At any rate I do hope that you have zero issues while recuperating, and I'm glad you are okay.

Also, no Jac never told us anything. :ninja:
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Re: I'm back!

Postby fleet » Sat Dec 26, 2015 8:54 pm

Glad the surgery was successful.
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Re: I'm back!

Postby fable2 » Sun Dec 27, 2015 3:46 am

Good to find you back, Elaura. And complete agreement, based on the little I know (from a brother-in-law vet and a wife RN) about the disgusting horrors of VA medical care. The two parties of the wealthiest 1% have a lot to answer for--not that they'll ever be brought to account, but still.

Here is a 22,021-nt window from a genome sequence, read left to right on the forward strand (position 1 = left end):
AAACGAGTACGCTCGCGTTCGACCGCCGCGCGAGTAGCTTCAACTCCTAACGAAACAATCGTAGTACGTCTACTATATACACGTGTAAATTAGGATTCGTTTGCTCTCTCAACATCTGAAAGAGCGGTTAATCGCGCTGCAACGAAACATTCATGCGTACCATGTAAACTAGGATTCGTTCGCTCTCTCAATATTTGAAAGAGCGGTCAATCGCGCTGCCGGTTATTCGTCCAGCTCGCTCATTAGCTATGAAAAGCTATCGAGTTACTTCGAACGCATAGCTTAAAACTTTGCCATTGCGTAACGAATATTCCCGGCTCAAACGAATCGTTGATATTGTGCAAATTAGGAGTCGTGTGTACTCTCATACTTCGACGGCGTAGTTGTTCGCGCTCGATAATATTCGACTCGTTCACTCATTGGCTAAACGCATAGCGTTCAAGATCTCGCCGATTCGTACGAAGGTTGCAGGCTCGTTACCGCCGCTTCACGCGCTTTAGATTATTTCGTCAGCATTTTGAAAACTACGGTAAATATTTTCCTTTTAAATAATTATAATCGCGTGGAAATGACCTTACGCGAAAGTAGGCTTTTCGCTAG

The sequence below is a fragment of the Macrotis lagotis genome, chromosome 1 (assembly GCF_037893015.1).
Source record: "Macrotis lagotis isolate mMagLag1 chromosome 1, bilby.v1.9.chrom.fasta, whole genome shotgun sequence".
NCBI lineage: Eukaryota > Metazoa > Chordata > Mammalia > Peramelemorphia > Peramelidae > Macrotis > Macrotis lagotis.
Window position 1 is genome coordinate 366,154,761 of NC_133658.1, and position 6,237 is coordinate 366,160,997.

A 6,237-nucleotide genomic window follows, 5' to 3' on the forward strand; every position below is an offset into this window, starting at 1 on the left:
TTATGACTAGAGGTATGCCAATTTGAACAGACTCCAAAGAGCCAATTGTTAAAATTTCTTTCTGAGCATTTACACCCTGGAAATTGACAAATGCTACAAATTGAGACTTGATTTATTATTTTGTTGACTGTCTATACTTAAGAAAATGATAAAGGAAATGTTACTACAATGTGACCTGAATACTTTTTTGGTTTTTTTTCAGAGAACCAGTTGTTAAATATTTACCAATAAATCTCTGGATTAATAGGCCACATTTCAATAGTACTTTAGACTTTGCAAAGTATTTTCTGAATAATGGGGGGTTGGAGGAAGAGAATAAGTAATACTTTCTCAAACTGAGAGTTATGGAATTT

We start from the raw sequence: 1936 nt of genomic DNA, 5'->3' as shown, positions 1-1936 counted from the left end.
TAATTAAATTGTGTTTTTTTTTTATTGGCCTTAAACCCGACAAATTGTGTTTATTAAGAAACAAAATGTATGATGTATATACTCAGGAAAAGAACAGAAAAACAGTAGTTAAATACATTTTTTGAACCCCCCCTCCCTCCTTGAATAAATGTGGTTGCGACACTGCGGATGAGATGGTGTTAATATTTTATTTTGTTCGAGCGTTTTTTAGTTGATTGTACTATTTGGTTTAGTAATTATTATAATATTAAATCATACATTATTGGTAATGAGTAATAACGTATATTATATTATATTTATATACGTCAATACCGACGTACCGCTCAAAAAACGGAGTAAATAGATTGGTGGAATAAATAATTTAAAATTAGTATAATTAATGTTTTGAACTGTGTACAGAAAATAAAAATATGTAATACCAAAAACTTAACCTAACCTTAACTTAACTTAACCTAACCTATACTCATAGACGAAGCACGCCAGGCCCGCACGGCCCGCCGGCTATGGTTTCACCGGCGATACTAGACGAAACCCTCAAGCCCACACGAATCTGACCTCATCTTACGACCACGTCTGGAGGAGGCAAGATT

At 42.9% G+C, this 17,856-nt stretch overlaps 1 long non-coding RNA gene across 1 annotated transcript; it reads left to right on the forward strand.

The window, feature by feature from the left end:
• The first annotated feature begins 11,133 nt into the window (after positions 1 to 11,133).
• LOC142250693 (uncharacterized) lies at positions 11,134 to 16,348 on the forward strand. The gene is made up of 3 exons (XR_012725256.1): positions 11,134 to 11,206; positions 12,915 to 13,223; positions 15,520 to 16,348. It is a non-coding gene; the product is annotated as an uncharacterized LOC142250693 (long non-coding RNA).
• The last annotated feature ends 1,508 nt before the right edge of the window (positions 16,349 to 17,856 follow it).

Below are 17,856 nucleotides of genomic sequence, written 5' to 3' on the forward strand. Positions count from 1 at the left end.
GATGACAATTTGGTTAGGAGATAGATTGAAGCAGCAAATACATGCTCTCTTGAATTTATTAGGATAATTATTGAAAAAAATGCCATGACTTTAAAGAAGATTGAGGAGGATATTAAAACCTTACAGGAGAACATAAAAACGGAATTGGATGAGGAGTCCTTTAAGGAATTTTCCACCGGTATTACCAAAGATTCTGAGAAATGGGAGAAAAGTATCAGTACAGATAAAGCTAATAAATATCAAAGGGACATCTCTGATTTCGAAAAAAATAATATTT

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Re: I'm back!

Postby neildarkstar » Sun Dec 27, 2015 10:31 am

Wow, sorry to hear about your issues Elaura, but I'm glad the operation apparently went well, and I hope your issues get taken care of ASAP. Personally, I find it frightening even considering government operated health care. The government has never been able to find a problem area in life that they can't make worse with a little effort....
"If you want to make God laugh, tell Him your plans." - Movie "Flypaper"
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Re: I'm back!

Postby Spirited Treasure » Sun Dec 27, 2015 2:27 pm

Welcome back. -s-
I am but a fragment cast apart from the whole.
A bit of flotsam to cling to in the storm.

I am a fly in the ointment, I am a whisper in the shadows.
I am also an old old woman. More than that you need not know.

Step carefully. No path is darker than when your eyes are shut.
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Re: I'm back!

Postby Adul » Sun Dec 27, 2015 3:52 pm

Welcome back, E. I'm glad you're feeling better. Though health issues are almost never fortunate, surgeries that hit two birds with one stone are a good thing.